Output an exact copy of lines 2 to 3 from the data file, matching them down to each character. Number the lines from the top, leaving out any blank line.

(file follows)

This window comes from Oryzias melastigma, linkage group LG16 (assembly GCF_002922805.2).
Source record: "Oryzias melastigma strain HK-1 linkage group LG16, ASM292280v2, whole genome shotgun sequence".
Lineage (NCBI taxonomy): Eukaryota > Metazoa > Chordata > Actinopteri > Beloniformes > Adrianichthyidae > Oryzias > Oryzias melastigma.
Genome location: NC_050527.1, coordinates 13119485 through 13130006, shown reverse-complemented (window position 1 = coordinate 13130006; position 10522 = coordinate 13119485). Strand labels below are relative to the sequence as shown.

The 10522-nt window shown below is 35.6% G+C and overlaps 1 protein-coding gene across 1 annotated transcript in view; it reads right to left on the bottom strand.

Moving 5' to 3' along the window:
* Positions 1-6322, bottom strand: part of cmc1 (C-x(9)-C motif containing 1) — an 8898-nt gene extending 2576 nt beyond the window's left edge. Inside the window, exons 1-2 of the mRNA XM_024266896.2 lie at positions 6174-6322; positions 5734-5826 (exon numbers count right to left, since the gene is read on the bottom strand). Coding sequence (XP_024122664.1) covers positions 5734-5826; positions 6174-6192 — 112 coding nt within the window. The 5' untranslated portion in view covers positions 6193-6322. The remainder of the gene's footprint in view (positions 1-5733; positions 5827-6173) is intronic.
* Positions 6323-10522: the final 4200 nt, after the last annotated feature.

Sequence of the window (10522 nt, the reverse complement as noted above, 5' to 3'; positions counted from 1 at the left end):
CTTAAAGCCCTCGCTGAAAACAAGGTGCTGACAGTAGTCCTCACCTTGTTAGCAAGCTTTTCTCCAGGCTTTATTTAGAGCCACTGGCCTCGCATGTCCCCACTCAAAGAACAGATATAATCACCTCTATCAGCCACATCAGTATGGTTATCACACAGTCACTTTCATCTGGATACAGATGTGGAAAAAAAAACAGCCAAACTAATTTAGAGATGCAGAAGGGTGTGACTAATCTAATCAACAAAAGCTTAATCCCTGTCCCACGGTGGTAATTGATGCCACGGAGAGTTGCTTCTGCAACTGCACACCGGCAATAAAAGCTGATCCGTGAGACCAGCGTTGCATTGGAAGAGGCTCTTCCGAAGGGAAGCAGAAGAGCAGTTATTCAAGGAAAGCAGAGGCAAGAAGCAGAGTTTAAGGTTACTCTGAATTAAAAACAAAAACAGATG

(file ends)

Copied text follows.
Source record: "Oryzias melastigma strain HK-1 linkage group LG16, ASM292280v2, whole genome shotgun sequence".
Lineage (NCBI taxonomy): Eukaryota > Metazoa > Chordata > Actinopteri > Beloniformes > Adrianichthyidae > Oryzias > Oryzias melastigma.